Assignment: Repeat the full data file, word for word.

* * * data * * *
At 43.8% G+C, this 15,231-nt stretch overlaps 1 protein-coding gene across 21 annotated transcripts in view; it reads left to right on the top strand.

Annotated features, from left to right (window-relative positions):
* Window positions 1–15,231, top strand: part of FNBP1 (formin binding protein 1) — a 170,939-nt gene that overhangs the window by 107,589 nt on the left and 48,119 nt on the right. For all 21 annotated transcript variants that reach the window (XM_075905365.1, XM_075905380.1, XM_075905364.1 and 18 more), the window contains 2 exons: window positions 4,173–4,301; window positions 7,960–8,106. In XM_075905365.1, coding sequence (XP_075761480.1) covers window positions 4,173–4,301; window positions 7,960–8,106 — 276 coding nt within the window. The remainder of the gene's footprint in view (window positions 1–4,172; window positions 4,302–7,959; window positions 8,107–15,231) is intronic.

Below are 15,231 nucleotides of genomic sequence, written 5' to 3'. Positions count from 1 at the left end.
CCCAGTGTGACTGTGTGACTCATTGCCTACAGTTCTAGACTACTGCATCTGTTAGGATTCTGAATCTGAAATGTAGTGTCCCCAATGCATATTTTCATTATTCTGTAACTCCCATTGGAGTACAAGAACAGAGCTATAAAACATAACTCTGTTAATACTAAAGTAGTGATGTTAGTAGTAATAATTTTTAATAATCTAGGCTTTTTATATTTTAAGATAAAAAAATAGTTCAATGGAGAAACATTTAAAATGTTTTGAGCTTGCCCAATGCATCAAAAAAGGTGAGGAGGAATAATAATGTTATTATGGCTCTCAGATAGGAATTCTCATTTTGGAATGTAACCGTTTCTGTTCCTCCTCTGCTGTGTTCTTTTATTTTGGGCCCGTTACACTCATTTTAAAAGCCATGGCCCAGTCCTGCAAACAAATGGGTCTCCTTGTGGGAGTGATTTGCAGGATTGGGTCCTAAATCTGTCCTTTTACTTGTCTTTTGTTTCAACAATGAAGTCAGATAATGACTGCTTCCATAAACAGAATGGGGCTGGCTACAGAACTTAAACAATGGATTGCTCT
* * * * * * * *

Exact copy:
At 43.8% G+C, this 15,231-nt stretch overlaps 1 protein-coding gene across 21 annotated transcripts in view; it reads left to right on the top strand.

Annotated features, from left to right (window-relative positions):
* Window positions 1–15,231, top strand: part of FNBP1 (formin binding protein 1) — a 170,939-nt gene that overhangs the window by 107,589 nt on the left and 48,119 nt on the right. For all 21 annotated transcript variants that reach the window (XM_075905365.1, XM_075905380.1, XM_075905364.1 and 18 more), the window contains 2 exons: window positions 4,173–4,301; window positions 7,960–8,106. In XM_075905365.1, coding sequence (XP_075761480.1) covers window positions 4,173–4,301; window positions 7,960–8,106 — 276 coding nt within the window. The remainder of the gene's footprint in view (window positions 1–4,172; window positions 4,302–7,959; window positions 8,107–15,231) is intronic.

Below are 15,231 nucleotides of genomic sequence, written 5' to 3'. Positions count from 1 at the left end.
CCCAGTGTGACTGTGTGACTCATTGCCTACAGTTCTAGACTACTGCATCTGTTAGGATTCTGAATCTGAAATGTAGTGTCCCCAATGCATATTTTCATTATTCTGTAACTCCCATTGGAGTACAAGAACAGAGCTATAAAACATAACTCTGTTAATACTAAAGTAGTGATGTTAGTAGTAATAATTTTTAATAATCTAGGCTTTTTATATTTTAAGATAAAAAAATAGTTCAATGGAGAAACATTTAAAATGTTTTGAGCTTGCCCAATGCATCAAAAAAGGTGAGGAGGAATAATAATGTTATTATGGCTCTCAGATAGGAATTCTCATTTTGGAATGTAACCGTTTCTGTTCCTCCTCTGCTGTGTTCTTTTATTTTGGGCCCGTTACACTCATTTTAAAAGCCATGGCCCAGTCCTGCAAACAAATGGGTCTCCTTGTGGGAGTGATTTGCAGGATTGGGTCCTAAATCTGTCCTTTTACTTGTCTTTTGTTTCAACAATGAAGTCAGATAATGACTGCTTCCATAAACAGAATGGGGCTGGCTACAGAACTTAAACAATGGATTGCTCT